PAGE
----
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Each generator has a limited service life"”typically, 12 to 15 years"”part of which could be lost if products spent excessive time sitting on a shelf waiting to be installed on a plane. Prior to Delta's adoption of the RFID system, the company estimates that up to 15 percent of its generators' life span was wasted due to devices sitting in stock.
In addition, when the devices are installed in aircraft, they require regular inspections to ensure that they are not approaching an expiration date. This necessitates a large amount of labor on the part of staff members assigned to this task. Prior to the RFID system's adoption"”when panels above seats had to be opened in order to perform oxygen generator date checks during certain maintenance visits"”it made sense to replace every generator that would expire before the next series of inspections. That meant many generators were discarded prior to reaching their full shelf life, thereby creating an unpredictable inventory demand.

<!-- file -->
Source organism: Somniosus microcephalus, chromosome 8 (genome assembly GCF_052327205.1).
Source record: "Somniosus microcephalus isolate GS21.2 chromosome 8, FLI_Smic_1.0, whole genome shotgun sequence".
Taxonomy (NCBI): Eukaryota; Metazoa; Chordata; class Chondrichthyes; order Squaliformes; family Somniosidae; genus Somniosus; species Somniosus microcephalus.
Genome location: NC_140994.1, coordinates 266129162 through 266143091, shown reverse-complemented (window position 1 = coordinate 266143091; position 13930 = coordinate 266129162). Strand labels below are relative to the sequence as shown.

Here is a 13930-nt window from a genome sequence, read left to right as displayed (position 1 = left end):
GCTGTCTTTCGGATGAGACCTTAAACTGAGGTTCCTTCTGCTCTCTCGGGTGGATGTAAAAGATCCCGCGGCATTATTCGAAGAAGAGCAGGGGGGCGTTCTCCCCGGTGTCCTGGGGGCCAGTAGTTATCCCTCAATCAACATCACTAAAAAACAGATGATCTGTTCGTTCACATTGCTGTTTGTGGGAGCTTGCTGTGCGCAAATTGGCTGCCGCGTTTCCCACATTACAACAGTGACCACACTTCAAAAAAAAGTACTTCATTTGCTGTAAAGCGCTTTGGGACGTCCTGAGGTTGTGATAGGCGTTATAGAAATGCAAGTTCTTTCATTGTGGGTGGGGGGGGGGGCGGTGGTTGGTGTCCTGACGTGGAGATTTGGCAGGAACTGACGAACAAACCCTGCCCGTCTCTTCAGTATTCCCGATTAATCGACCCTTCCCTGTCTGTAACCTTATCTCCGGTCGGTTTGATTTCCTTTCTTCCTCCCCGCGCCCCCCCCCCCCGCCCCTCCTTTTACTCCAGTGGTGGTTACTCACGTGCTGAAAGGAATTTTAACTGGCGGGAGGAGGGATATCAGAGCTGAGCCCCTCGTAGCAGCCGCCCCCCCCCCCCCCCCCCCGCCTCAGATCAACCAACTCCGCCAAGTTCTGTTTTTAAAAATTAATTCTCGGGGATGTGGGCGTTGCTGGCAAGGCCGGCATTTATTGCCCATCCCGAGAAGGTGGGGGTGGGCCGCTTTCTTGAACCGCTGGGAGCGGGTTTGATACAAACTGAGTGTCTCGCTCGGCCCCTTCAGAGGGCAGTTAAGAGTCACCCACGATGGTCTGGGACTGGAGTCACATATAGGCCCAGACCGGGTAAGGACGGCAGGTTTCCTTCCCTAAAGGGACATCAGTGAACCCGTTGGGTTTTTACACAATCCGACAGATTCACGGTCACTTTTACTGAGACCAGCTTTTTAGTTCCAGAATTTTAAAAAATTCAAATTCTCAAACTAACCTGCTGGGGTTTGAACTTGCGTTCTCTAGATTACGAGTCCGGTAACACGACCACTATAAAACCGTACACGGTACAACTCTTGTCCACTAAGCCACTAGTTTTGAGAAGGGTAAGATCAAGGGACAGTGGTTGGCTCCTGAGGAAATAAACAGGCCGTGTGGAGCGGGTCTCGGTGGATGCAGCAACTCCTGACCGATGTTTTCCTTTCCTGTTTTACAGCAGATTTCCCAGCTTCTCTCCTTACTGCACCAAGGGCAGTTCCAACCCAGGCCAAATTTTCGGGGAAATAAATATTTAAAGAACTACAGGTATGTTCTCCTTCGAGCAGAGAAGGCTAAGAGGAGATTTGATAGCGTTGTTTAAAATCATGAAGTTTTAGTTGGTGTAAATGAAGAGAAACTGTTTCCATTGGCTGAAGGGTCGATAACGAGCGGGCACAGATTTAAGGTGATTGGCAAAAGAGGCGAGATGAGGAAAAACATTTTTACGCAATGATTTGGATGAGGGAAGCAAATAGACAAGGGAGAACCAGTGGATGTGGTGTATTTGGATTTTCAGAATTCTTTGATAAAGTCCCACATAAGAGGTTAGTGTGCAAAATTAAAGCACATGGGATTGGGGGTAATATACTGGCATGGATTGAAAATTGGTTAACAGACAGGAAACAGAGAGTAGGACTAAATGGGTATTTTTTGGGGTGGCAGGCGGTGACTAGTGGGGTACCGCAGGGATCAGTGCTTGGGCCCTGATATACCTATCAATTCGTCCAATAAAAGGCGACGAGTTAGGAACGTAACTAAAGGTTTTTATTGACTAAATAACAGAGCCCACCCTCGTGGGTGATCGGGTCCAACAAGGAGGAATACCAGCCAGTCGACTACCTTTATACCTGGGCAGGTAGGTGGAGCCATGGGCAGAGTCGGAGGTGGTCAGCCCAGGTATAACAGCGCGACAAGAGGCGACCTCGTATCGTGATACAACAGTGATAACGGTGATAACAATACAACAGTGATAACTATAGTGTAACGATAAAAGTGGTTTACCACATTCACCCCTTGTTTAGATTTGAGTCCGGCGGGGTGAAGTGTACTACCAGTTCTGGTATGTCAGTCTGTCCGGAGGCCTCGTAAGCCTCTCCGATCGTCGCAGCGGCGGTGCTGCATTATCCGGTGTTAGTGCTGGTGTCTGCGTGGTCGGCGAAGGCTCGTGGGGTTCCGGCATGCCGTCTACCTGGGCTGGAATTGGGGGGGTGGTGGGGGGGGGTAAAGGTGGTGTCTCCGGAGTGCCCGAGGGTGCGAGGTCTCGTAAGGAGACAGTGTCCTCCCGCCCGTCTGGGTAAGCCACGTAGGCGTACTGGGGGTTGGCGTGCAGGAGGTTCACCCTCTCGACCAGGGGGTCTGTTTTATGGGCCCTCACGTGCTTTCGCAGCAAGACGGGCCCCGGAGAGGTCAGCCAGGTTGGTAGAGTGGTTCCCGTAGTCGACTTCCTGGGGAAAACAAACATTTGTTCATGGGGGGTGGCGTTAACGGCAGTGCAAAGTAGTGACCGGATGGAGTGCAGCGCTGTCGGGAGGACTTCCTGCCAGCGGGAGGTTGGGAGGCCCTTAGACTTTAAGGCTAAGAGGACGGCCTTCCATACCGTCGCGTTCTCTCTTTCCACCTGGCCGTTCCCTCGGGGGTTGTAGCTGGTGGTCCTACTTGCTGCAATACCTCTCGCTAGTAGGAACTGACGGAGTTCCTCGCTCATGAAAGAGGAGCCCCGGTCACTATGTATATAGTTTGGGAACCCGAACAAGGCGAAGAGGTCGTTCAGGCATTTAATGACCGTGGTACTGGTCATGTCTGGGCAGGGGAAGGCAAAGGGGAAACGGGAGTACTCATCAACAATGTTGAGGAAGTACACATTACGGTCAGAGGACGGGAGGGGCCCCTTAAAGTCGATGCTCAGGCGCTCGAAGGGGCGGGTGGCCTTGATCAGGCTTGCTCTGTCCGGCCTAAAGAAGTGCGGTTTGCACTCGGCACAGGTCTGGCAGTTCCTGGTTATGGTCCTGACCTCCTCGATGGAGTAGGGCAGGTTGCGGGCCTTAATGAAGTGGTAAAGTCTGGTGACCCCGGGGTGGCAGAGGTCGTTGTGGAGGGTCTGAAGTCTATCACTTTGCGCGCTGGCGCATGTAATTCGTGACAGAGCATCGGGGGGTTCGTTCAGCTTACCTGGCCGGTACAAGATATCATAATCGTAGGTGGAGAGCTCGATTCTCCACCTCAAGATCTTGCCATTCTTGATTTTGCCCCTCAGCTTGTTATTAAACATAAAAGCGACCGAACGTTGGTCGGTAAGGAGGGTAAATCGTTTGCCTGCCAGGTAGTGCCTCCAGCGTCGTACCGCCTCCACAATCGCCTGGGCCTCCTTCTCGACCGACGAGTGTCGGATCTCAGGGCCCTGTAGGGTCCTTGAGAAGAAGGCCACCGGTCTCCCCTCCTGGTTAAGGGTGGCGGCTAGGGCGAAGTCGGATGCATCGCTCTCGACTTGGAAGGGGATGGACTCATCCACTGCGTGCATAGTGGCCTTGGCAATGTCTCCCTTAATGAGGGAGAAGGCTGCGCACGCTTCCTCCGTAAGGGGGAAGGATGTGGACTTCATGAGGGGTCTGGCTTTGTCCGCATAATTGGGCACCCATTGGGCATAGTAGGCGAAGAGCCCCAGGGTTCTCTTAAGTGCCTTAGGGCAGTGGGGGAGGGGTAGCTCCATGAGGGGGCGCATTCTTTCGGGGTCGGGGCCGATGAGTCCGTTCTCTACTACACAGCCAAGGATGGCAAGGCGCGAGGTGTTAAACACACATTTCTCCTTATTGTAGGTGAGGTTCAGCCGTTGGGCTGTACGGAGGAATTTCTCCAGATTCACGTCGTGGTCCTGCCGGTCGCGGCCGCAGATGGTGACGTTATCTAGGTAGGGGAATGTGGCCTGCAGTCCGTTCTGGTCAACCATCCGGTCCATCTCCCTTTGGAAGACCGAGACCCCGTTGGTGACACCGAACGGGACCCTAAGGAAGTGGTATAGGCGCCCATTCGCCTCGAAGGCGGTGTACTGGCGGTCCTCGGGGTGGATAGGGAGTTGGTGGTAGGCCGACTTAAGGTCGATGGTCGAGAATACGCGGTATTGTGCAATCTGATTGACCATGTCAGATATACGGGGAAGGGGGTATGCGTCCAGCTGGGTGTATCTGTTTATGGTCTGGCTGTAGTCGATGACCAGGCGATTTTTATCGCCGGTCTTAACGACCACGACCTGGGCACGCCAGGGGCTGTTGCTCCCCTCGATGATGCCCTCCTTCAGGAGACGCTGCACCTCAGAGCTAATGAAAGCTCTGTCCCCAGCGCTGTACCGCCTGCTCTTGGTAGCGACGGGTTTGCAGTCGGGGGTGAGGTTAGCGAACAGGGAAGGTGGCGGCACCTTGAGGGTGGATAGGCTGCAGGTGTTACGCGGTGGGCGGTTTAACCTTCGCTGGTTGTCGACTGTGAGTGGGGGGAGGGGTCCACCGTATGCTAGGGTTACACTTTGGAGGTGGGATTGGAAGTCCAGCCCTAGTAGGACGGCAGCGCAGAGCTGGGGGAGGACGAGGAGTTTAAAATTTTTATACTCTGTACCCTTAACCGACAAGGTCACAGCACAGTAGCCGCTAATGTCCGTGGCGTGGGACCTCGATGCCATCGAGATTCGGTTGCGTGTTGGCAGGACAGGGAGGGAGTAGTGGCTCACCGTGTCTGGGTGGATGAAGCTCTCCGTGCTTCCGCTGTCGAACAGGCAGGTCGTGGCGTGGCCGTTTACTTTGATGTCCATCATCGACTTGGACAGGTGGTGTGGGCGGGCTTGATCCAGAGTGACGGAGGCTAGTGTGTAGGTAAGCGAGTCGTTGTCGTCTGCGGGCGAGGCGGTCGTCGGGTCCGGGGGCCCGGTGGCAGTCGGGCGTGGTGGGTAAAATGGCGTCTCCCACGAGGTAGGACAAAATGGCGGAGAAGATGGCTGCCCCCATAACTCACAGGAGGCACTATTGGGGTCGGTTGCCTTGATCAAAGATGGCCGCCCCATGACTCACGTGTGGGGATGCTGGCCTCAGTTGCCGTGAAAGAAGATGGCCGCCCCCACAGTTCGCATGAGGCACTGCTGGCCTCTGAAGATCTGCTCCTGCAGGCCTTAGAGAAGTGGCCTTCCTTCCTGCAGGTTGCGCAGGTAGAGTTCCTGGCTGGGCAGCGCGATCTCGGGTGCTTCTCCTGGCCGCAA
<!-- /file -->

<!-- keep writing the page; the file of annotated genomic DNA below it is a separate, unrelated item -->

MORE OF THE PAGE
Rick Lewis, one of Delta's business analysts for aircraft maintenance, spent approximately a year researching solutions, as well as another year in development with the solution providers selected. In carrying out his research, Lewis not only examined the technology used, but also met with maintenance, IT, engineering and other departments within Delta, to determine the type of functionality required.
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